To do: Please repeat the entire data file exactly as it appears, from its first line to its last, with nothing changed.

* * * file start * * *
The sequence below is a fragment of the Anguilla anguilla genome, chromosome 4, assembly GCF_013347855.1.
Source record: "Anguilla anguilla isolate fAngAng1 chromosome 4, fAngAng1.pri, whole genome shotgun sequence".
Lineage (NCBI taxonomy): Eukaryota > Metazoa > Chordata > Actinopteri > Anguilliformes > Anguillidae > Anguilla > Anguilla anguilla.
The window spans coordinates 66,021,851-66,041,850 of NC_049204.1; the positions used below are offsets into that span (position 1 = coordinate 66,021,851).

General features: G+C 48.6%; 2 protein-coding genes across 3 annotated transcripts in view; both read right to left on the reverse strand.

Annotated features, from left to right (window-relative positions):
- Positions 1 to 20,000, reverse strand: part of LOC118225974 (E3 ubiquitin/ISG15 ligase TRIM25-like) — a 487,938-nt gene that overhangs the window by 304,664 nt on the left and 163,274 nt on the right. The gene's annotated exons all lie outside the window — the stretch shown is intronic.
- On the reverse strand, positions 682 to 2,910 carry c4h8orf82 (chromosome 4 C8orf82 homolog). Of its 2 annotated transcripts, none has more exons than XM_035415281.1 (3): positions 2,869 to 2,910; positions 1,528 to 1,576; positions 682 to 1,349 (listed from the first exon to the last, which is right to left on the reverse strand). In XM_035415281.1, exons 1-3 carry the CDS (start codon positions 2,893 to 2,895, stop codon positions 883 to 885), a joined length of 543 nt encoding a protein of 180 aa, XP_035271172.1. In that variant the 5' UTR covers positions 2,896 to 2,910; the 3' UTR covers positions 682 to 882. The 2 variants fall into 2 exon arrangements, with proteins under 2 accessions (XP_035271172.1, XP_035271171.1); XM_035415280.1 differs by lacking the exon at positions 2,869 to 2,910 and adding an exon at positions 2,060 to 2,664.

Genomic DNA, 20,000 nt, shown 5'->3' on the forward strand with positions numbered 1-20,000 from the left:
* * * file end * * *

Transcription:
The sequence below is a fragment of the Anguilla anguilla genome, chromosome 4, assembly GCF_013347855.1.
Source record: "Anguilla anguilla isolate fAngAng1 chromosome 4, fAngAng1.pri, whole genome shotgun sequence".
Lineage (NCBI taxonomy): Eukaryota > Metazoa > Chordata > Actinopteri > Anguilliformes > Anguillidae > Anguilla > Anguilla anguilla.
The window spans coordinates 66,021,851-66,041,850 of NC_049204.1; the positions used below are offsets into that span (position 1 = coordinate 66,021,851).

General features: G+C 48.6%; 2 protein-coding genes across 3 annotated transcripts in view; both read right to left on the reverse strand.

Annotated features, from left to right (window-relative positions):
- Positions 1 to 20,000, reverse strand: part of LOC118225974 (E3 ubiquitin/ISG15 ligase TRIM25-like) — a 487,938-nt gene that overhangs the window by 304,664 nt on the left and 163,274 nt on the right. The gene's annotated exons all lie outside the window — the stretch shown is intronic.
- On the reverse strand, positions 682 to 2,910 carry c4h8orf82 (chromosome 4 C8orf82 homolog). Of its 2 annotated transcripts, none has more exons than XM_035415281.1 (3): positions 2,869 to 2,910; positions 1,528 to 1,576; positions 682 to 1,349 (listed from the first exon to the last, which is right to left on the reverse strand). In XM_035415281.1, exons 1-3 carry the CDS (start codon positions 2,893 to 2,895, stop codon positions 883 to 885), a joined length of 543 nt encoding a protein of 180 aa, XP_035271172.1. In that variant the 5' UTR covers positions 2,896 to 2,910; the 3' UTR covers positions 682 to 882. The 2 variants fall into 2 exon arrangements, with proteins under 2 accessions (XP_035271172.1, XP_035271171.1); XM_035415280.1 differs by lacking the exon at positions 2,869 to 2,910 and adding an exon at positions 2,060 to 2,664.

Genomic DNA, 20,000 nt, shown 5'->3' on the forward strand with positions numbered 1-20,000 from the left: